The groups also showed a gradient with respect to the days of storage, if PC2 is observed: from the positive scores of the longer storage time to the gradually lower scores of the shorter ones (Figure 1).
The variables that positively correlated with PC2 were crust color parameters (L*, h, b*) and moisture (loading values, 0.367, 0.334, 0.271, 0.292, respectively). Moreover, PC2 negatively correlated with aw, specific volume, and crust hardness (−0.294, −0.266, −0.248, respectively).
In summary, sorting the data according to the first two axes distributes the groups in relation to the lowest salt concentration with the maximum storage time, and so on, up to the breads with the highest salt concentrations with the shortest storage times.
PCA loadings did not have the necessary strength to affect the net separation of groups, but this seems to support the hypothesis that the different breads and salt concentrations do not lead to substantial differences in the overall qualitative characteristics and acceptability of the product.

4. Conclusions

The results of this study showed that replacing traditional sea salt with Saltwell® in durum wheat bread is a possible strategy for reducing sodium intake while maintaining the quality and sensorial characteristics of the bread.
There were no significant differences in the specific volume and bread yield among bread samples and during storage times, regardless of the type and level of sea salt used. The textural data showed high hardness and chewiness values, with significant differences between samples and storage times.
Sensory data showed that the different levels of sea salt did not influence the attributes of softness.
Principal component analysis (PCA) seems to support these findings since, overall, the parameters analyzed were unable to differentiate groups effectively.
Natural low sodium sea salt has made it possible to obtain durum wheat bread with the nutritional claim “low in sodium” (<0.12 g/100 g) and/or “very low in sodium” (<0.04 g/100 g) on food labels, in accordance with EU regulations [20,21,22]. However, the breads showed good taste and flavor.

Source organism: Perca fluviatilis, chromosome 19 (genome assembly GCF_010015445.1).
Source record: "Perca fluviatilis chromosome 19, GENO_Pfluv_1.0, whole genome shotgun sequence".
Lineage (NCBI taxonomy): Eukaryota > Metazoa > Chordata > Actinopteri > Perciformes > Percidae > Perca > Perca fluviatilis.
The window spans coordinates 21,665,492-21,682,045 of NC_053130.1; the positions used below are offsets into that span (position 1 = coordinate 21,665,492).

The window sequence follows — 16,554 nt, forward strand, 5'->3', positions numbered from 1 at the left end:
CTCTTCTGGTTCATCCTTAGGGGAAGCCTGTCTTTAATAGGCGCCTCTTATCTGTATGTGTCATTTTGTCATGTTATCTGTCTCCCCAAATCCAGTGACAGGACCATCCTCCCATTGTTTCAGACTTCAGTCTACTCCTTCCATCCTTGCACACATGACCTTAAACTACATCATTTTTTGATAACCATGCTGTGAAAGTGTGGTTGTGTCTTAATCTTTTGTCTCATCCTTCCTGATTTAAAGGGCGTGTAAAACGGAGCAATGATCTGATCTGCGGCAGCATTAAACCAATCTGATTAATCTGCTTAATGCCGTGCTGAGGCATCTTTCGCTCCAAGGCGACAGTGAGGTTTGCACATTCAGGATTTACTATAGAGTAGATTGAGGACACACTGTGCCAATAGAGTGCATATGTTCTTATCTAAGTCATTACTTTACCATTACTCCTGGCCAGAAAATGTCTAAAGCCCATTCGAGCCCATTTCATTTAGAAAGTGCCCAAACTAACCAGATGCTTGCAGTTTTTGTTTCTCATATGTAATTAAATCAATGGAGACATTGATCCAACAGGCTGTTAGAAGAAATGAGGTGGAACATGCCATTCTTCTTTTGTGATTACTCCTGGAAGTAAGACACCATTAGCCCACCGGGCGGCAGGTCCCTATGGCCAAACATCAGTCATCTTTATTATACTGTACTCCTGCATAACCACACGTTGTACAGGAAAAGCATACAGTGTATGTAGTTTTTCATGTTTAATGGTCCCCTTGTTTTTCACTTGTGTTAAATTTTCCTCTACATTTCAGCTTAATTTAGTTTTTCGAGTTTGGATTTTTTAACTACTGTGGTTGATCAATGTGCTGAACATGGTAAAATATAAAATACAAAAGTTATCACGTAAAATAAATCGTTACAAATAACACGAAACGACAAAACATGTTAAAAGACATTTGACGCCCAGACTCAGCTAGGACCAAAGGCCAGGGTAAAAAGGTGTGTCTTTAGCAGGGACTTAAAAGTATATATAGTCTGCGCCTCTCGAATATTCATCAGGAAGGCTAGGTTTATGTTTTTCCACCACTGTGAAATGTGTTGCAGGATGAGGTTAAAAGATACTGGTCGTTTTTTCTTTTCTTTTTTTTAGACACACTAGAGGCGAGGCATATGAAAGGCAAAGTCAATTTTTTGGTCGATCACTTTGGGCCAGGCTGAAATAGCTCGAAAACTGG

These results should encourage the opportunity to produce low-sodium or very low-sodium bread because of consumers’ increasing interest in durum wheat bread in accordance with the guidelines for a healthy diet.

Supplementary Materials

The following are available online at, Table S1:Colour parameters of the bread samples produced using different types and levels of sea salt during storage (data are means ± standard deviations). Three bread loaves were collected at each sampling.

Author Contributions

Conceptualization, E.A., S.M., V.G., and A.S.; data curation, S.M., A.M., and M.A.; formal analysis, S.M., A.M., V.G., and S.B.; funding acquisition, P.R. and B.F.; investigation, E.A. and A.S.; methodology, E.A., S.M., A.M., V.G., S.B., and A.S.; project administration, P.R. and B.F.; resources, E.A., P.R., B.F., and A.S.; software, S.M. and M.A.; supervision, E.A., P.R., B.F., and A.S.; validation, E.A., S.M., A.M., V.G., S.B., M.A., and A.S.; visualization, A.S.; writing—original draft, E.A., S.M., A.M., V.G., and A.S.; writing—review and editing, E.A., M.A. and A.S. All authors have read and agreed to the published version of the manuscript.


Part of this research was funded by the Regional Operational Program of “Regione Siciliana” PO FESR 2007–2013—Asse IV, Obiettivo 4.1.1—Linea di Intervento with the title of the research program “Impiego e valutazione di fibre e sostanze nutraceutiche per l’ottenimento di prodotti da forno salutistici”, grant number 5787/3 of the 14/12/2011.


The authors wish to thank Nick Field for scientific English language editorial assistance. The authors thank Medsalt—Mediterranean Salt Company S.r.l. (Rome, Italy) for kindly donating a sample of Saltwell®.

Conflicts of Interest

The authors declare no conflict of interest. The funders had no role in the design of the study; in the collection, analyses, or interpretation of data; in the writing of the manuscript, or in the decision to publish the results.


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Figure 1. Principal component analysis (PCA) scatter diagram defined by the first two principal components (i.e., PC1, PC2) and convex hulls for the measured physico-chemical and textural traits of the breads, grouped by storage time.
Figure 1. Principal component analysis (PCA) scatter diagram defined by the first two principal components (i.e., PC1, PC2) and convex hulls for the measured physico-chemical and textural traits of the breads, grouped by storage time.
Foods 09 00752 g001
Table 1. Bread type code and percentage of two salts on remilled semolina basis.
Table 1. Bread type code and percentage of two salts on remilled semolina basis.
Bread Types CodeSalt Added (% w/w Remilled Semolina)
Control A1.70% Traditional sea salt
Control B1.70% Saltwell®
1A0.35% Traditional sea salt
1B0.35% Saltwell®
2A0.15% Traditional sea salt
2B0.15% Saltwell®
Table 2. Descriptive terms used for sensory profiling of bread.
Table 2. Descriptive terms used for sensory profiling of bread.
AttributesDefinition Scale Anchors
Crumb appearanceCrumb colorColor intensity of crumbWhitishLight yellow